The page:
Still, the fact it’s a decidedly more polished and accessible record than its predecessors wasn’t just a way for the band to prove to themselves they could produce a real commercial hit; it was also deliberately designed to provoke people. In an interview with Spin magazine back in 1998, Courtney and Eric discussed their creative intentions for the album:
“That was our biggest worry back then,” Eric said of the band’s start, “that Hole [the name] could not be a mainstream band, and we wanted to be popular enough and sell enough records.”
“But also, when we started out, all I really wanted to do is piss everybody off,” Courtney said.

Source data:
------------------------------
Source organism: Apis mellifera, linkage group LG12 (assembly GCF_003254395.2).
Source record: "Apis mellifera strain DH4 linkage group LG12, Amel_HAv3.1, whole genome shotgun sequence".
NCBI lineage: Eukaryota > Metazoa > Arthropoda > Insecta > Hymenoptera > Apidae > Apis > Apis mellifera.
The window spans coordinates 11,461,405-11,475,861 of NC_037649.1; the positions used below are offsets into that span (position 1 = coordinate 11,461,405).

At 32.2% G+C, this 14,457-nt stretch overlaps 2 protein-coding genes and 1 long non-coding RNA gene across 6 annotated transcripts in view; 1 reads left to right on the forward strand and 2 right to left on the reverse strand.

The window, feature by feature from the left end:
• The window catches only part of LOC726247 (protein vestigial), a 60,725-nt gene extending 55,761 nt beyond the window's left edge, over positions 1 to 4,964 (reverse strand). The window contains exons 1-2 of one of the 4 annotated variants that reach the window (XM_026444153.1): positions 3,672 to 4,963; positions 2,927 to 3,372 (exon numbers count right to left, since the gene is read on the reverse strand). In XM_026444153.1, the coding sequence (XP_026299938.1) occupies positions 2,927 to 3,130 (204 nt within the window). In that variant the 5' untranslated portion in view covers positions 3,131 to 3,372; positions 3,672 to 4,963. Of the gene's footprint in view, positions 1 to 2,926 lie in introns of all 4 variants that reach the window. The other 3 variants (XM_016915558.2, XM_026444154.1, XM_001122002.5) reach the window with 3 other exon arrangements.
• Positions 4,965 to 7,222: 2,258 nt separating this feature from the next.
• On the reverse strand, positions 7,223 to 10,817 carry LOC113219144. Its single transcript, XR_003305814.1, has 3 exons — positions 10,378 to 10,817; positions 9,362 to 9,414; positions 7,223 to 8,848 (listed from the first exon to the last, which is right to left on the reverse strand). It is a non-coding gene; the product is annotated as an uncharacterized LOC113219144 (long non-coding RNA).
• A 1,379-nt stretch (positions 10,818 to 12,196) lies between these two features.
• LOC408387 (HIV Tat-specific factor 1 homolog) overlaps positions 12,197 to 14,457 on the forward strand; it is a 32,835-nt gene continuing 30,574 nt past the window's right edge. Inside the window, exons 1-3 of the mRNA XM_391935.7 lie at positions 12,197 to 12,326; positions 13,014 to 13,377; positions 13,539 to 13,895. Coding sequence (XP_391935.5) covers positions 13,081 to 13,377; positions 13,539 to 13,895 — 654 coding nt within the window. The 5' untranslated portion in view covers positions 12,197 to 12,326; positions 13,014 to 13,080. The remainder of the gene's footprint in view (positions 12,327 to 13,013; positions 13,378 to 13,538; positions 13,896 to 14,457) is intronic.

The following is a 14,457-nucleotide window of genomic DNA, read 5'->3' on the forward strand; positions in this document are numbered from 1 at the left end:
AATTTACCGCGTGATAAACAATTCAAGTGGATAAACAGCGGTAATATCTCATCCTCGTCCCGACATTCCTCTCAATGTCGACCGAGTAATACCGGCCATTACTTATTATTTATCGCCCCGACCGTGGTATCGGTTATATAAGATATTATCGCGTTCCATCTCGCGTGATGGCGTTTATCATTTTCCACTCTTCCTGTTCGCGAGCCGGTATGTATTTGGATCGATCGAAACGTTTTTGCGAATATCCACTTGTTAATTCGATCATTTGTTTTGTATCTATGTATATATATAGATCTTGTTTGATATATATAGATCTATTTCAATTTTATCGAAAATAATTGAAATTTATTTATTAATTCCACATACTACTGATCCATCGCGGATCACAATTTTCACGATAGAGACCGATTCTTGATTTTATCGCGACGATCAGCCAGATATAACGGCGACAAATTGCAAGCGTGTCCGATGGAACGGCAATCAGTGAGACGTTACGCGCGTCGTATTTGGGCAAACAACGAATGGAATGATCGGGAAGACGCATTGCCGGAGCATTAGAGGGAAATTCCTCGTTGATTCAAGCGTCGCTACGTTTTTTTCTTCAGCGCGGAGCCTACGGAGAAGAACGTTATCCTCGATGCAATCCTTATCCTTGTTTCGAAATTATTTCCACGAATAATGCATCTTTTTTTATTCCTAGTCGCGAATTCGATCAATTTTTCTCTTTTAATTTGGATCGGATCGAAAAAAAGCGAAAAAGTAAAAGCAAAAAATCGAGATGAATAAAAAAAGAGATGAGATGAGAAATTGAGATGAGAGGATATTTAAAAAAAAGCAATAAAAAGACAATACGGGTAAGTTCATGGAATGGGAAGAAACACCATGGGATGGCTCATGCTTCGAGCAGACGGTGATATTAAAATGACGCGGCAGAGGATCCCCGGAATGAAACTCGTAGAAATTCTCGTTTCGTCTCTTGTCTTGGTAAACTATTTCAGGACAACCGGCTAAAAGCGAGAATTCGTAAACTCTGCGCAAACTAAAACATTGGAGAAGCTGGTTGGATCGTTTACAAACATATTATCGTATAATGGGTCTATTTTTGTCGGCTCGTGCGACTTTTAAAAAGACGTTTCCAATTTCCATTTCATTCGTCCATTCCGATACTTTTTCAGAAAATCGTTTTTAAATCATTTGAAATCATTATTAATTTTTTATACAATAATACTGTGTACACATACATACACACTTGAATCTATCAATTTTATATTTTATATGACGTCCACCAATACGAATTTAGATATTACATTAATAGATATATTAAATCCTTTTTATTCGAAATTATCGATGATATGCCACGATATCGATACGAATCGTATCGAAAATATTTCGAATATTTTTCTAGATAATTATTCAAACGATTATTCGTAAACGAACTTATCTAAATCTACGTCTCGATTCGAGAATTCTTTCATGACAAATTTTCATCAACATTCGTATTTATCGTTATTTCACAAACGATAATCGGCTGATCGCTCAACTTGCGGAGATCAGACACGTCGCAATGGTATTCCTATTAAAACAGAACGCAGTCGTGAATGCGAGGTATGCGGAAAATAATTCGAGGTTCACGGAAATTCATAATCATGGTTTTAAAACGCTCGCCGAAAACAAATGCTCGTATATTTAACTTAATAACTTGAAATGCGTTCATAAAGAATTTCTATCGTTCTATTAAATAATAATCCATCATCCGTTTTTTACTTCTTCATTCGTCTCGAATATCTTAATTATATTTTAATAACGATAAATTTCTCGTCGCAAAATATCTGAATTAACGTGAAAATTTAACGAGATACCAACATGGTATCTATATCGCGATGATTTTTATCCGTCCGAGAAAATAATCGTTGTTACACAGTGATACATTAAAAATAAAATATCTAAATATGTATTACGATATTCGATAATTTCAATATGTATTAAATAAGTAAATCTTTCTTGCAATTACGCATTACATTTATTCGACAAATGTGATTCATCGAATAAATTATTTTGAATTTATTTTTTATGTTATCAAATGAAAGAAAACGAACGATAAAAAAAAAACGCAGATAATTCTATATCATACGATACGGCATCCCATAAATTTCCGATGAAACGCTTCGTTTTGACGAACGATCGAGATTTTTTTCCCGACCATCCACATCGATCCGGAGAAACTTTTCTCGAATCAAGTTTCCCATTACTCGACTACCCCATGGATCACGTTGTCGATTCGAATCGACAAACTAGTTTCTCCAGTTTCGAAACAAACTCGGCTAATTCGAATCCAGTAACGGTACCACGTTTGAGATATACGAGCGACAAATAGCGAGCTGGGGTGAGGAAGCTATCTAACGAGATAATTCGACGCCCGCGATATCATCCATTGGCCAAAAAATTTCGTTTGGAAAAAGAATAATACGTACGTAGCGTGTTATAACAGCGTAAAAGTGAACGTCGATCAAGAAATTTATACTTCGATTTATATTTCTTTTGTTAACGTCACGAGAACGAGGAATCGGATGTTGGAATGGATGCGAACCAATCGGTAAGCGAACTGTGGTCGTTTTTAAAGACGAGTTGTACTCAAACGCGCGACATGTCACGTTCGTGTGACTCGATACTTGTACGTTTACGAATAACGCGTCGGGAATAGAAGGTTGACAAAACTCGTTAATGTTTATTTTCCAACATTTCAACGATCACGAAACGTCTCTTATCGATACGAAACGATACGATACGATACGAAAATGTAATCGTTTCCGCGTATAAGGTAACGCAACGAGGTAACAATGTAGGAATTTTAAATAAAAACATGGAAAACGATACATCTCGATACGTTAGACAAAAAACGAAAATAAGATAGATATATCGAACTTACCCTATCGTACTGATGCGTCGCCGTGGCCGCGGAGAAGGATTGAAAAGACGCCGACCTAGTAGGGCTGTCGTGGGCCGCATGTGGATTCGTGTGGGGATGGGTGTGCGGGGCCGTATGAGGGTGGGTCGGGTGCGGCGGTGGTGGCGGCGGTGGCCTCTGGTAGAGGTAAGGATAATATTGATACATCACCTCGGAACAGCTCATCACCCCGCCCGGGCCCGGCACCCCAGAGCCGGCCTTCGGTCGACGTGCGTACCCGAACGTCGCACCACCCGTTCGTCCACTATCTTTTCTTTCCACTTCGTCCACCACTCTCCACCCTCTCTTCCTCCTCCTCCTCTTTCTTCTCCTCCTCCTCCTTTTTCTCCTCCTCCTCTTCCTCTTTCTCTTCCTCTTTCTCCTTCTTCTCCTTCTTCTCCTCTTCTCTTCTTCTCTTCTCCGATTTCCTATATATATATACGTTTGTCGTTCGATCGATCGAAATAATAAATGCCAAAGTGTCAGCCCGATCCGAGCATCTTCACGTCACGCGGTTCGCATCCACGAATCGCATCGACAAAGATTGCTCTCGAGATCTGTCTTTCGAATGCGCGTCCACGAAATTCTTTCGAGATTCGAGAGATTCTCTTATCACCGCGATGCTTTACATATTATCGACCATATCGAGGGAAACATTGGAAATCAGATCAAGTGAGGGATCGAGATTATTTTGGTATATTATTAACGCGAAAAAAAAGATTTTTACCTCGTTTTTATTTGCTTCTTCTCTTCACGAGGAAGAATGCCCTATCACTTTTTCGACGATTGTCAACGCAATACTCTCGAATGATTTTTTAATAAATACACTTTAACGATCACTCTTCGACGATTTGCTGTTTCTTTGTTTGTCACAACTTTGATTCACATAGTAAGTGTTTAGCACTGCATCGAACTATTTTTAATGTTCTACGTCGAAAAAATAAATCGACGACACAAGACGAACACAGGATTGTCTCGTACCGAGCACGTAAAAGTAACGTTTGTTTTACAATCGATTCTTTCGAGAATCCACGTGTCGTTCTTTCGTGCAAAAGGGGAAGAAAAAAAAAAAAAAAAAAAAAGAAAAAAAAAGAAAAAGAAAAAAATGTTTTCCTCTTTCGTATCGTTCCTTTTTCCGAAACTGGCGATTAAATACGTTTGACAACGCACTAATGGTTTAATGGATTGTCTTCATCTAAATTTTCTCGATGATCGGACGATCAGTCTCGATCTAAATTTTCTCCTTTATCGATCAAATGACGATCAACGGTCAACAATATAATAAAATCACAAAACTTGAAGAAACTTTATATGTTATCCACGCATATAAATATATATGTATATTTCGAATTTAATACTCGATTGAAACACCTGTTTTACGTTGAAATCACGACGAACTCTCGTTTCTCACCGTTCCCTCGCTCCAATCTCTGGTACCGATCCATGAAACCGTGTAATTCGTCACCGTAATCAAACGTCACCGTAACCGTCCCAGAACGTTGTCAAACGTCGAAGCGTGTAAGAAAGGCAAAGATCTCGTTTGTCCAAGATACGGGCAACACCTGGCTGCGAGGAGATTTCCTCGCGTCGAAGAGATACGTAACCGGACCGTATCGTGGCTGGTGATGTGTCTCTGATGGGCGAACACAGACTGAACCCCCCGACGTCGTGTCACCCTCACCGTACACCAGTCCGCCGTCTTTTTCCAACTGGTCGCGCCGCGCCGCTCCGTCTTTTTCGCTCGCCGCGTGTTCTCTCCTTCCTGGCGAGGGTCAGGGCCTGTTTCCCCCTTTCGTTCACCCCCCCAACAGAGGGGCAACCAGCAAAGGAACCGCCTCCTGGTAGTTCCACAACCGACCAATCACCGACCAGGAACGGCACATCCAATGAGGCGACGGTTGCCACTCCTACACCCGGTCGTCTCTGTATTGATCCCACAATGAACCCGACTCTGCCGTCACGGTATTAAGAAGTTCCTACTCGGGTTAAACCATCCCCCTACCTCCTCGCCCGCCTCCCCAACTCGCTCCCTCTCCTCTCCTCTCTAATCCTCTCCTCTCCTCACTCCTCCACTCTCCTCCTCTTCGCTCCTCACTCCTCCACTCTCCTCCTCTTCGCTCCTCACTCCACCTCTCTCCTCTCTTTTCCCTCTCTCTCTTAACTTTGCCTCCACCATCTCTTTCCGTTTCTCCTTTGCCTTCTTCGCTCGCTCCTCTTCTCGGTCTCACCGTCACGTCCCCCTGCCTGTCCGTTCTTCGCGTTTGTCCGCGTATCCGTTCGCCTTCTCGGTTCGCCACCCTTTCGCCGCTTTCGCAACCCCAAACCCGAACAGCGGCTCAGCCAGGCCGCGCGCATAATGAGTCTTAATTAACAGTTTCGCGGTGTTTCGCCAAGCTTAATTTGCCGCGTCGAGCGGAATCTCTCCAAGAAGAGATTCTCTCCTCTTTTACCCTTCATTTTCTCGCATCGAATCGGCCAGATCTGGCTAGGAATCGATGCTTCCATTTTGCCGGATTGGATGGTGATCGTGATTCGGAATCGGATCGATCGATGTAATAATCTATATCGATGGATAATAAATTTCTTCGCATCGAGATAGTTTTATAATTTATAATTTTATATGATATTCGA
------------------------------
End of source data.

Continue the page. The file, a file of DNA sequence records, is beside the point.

“I think it’d be great if [Celebrity Skin] pissed a lot of people off,” Eric continued.
“It won’t piss anybody off,” Courtney remarked. “It’s supposed to provoke thought. There’s a good quote – I can only paraphrase it – that 95 per cent of all popular culture is pornography, five per cent creates inspiration, new aesthetic, and grace in people. I’d like to be in that five per cent, using pop.” Quite.
In the same interview, Courtney – in characteristic style – explained why it had taken four years for Hole to make Celebrity Skin: "Someone dies [Kurt]. Have a child. Someone dies [bassist Kristen Pfaff]. Do a major movie. Oh, by the way, stop putting things into your body that you’ve been putting in for, oh, a decade. Umm, gee, I don’t know, is that four years? I think that’s about four years of your life. I mean, it’s pretty obvious. I don’t care about 'prolific', I want a body of work that is like, everything was good.”